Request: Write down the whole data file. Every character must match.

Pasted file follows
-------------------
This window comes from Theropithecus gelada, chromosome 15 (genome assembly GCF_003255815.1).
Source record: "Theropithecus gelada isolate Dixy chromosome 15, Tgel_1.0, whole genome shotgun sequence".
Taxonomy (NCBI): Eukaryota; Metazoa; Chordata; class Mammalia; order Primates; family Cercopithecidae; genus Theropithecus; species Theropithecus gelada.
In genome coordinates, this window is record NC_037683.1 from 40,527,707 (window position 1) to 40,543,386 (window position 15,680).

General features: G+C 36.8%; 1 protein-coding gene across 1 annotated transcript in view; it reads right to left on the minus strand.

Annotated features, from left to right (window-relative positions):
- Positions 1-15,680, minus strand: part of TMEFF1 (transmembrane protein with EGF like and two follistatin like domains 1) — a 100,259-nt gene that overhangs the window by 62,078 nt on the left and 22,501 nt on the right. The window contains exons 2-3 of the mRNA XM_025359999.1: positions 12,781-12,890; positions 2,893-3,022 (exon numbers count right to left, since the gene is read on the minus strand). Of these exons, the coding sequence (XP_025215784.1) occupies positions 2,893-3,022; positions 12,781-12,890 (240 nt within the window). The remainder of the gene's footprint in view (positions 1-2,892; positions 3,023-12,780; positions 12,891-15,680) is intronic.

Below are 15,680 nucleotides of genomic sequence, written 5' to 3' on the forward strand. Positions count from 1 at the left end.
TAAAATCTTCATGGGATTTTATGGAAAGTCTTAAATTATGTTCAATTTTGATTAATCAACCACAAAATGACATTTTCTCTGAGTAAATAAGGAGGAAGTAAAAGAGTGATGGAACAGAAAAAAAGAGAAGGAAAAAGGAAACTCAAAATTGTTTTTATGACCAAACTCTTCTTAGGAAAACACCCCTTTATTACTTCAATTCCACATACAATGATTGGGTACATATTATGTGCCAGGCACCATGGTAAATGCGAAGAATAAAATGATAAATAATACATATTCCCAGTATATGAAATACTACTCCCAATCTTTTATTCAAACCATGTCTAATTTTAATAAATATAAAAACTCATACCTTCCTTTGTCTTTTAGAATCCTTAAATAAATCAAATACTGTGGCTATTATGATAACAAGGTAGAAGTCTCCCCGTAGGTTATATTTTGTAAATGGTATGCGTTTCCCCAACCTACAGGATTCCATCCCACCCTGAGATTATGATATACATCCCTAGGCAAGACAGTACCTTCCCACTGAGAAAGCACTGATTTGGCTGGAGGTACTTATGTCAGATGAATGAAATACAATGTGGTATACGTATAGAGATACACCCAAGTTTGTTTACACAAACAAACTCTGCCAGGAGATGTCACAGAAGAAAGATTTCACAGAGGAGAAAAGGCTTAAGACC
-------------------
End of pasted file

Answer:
This window comes from Theropithecus gelada, chromosome 15 (genome assembly GCF_003255815.1).
Source record: "Theropithecus gelada isolate Dixy chromosome 15, Tgel_1.0, whole genome shotgun sequence".
Taxonomy (NCBI): Eukaryota; Metazoa; Chordata; class Mammalia; order Primates; family Cercopithecidae; genus Theropithecus; species Theropithecus gelada.
In genome coordinates, this window is record NC_037683.1 from 40,527,707 (window position 1) to 40,543,386 (window position 15,680).

General features: G+C 36.8%; 1 protein-coding gene across 1 annotated transcript in view; it reads right to left on the minus strand.

Annotated features, from left to right (window-relative positions):
- Positions 1-15,680, minus strand: part of TMEFF1 (transmembrane protein with EGF like and two follistatin like domains 1) — a 100,259-nt gene that overhangs the window by 62,078 nt on the left and 22,501 nt on the right. The window contains exons 2-3 of the mRNA XM_025359999.1: positions 12,781-12,890; positions 2,893-3,022 (exon numbers count right to left, since the gene is read on the minus strand). Of these exons, the coding sequence (XP_025215784.1) occupies positions 2,893-3,022; positions 12,781-12,890 (240 nt within the window). The remainder of the gene's footprint in view (positions 1-2,892; positions 3,023-12,780; positions 12,891-15,680) is intronic.

Below are 15,680 nucleotides of genomic sequence, written 5' to 3' on the forward strand. Positions count from 1 at the left end.
TAAAATCTTCATGGGATTTTATGGAAAGTCTTAAATTATGTTCAATTTTGATTAATCAACCACAAAATGACATTTTCTCTGAGTAAATAAGGAGGAAGTAAAAGAGTGATGGAACAGAAAAAAAGAGAAGGAAAAAGGAAACTCAAAATTGTTTTTATGACCAAACTCTTCTTAGGAAAACACCCCTTTATTACTTCAATTCCACATACAATGATTGGGTACATATTATGTGCCAGGCACCATGGTAAATGCGAAGAATAAAATGATAAATAATACATATTCCCAGTATATGAAATACTACTCCCAATCTTTTATTCAAACCATGTCTAATTTTAATAAATATAAAAACTCATACCTTCCTTTGTCTTTTAGAATCCTTAAATAAATCAAATACTGTGGCTATTATGATAACAAGGTAGAAGTCTCCCCGTAGGTTATATTTTGTAAATGGTATGCGTTTCCCCAACCTACAGGATTCCATCCCACCCTGAGATTATGATATACATCCCTAGGCAAGACAGTACCTTCCCACTGAGAAAGCACTGATTTGGCTGGAGGTACTTATGTCAGATGAATGAAATACAATGTGGTATACGTATAGAGATACACCCAAGTTTGTTTACACAAACAAACTCTGCCAGGAGATGTCACAGAAGAAAGATTTCACAGAGGAGAAAAGGCTTAAGACC